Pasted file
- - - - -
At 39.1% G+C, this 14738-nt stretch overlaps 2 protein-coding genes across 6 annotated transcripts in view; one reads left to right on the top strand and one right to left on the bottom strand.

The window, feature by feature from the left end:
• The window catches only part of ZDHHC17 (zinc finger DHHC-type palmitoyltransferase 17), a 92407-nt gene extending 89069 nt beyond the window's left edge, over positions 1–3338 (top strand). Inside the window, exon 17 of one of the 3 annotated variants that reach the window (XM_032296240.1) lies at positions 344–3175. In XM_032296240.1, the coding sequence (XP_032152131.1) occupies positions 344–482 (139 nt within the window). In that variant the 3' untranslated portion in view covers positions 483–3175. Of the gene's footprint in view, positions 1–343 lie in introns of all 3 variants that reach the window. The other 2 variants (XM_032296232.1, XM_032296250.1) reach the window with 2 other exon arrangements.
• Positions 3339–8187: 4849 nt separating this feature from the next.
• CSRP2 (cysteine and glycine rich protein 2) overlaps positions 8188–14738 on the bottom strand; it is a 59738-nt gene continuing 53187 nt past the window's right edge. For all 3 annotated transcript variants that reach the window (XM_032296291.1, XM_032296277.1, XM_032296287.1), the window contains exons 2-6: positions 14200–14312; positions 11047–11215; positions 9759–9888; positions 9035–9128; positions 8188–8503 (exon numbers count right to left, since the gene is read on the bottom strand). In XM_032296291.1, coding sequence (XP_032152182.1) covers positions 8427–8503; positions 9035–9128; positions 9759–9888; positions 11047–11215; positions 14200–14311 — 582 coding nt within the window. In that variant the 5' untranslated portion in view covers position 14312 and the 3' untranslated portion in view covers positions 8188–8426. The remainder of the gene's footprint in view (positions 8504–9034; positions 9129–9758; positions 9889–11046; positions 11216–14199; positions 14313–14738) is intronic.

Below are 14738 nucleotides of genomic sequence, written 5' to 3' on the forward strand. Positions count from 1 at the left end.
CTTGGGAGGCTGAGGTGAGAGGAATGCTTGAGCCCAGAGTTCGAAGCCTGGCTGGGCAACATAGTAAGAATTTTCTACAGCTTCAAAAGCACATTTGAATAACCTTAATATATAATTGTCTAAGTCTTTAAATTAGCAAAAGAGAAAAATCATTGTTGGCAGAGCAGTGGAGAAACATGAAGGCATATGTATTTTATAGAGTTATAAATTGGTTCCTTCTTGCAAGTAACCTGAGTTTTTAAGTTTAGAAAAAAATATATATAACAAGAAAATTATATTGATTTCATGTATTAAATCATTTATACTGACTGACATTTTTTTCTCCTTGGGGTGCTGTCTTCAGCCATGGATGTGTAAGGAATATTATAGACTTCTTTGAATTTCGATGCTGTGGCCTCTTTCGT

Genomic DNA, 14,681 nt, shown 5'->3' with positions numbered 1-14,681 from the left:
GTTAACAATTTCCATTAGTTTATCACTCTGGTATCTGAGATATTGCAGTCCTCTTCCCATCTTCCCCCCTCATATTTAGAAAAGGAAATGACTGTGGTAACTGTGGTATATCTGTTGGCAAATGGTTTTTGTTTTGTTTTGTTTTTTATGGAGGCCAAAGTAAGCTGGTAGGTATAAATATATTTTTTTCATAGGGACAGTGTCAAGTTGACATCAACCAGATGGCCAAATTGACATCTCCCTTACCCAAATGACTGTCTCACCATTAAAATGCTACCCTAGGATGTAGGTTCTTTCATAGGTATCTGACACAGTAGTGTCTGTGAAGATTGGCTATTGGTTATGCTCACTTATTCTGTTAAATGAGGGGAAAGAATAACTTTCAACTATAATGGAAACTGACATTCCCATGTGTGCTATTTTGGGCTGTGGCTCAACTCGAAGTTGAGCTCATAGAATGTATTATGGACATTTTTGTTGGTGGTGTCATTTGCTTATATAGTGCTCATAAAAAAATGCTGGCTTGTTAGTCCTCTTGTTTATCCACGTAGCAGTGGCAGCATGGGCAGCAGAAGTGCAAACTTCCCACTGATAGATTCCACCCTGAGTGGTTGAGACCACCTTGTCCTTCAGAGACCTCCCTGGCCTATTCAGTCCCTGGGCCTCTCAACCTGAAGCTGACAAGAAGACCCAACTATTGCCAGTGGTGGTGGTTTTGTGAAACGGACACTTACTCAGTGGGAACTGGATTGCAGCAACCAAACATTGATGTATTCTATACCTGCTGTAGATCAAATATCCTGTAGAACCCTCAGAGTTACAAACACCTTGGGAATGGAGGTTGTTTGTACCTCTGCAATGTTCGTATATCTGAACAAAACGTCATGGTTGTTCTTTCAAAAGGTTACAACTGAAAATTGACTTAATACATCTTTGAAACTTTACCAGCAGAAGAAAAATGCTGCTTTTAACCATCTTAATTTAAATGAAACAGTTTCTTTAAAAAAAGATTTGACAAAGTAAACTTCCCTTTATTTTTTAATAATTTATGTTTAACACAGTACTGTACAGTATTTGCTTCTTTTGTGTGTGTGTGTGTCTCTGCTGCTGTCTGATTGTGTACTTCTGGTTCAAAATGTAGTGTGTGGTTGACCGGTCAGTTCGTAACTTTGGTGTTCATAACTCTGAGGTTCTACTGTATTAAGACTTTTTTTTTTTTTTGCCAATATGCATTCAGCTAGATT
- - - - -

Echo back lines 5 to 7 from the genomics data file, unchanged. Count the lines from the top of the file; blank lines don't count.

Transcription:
• CSRP2 (cysteine and glycine rich protein 2) overlaps positions 8188–14738 on the bottom strand; it is a 59738-nt gene continuing 53187 nt past the window's right edge. For all 3 annotated transcript variants that reach the window (XM_032296291.1, XM_032296277.1, XM_032296287.1), the window contains exons 2-6: positions 14200–14312; positions 11047–11215; positions 9759–9888; positions 9035–9128; positions 8188–8503 (exon numbers count right to left, since the gene is read on the bottom strand). In XM_032296291.1, coding sequence (XP_032152182.1) covers positions 8427–8503; positions 9035–9128; positions 9759–9888; positions 11047–11215; positions 14200–14311 — 582 coding nt within the window. In that variant the 5' untranslated portion in view covers position 14312 and the 3' untranslated portion in view covers positions 8188–8426. The remainder of the gene's footprint in view (positions 8504–9034; positions 9129–9758; positions 9889–11046; positions 11216–14199; positions 14313–14738) is intronic.

Below are 14738 nucleotides of genomic sequence, written 5' to 3' on the forward strand. Positions count from 1 at the left end.
CTTGGGAGGCTGAGGTGAGAGGAATGCTTGAGCCCAGAGTTCGAAGCCTGGCTGGGCAACATAGTAAGAATTTTCTACAGCTTCAAAAGCACATTTGAATAACCTTAATATATAATTGTCTAAGTCTTTAAATTAGCAAAAGAGAAAAATCATTGTTGGCAGAGCAGTGGAGAAACATGAAGGCATATGTATTTTATAGAGTTATAAATTGGTTCCTTCTTGCAAGTAACCTGAGTTTTTAAGTTTAGAAAAAAATATATATAACAAGAAAATTATATTGATTTCATGTATTAAATCATTTATACTGACTGACATTTTTTTCTCCTTGGGGTGCTGTCTTCAGCCATGGATGTGTAAGGAATATTATAGACTTCTTTGAATTTCGATGCTGTGGCCTCTTTCGT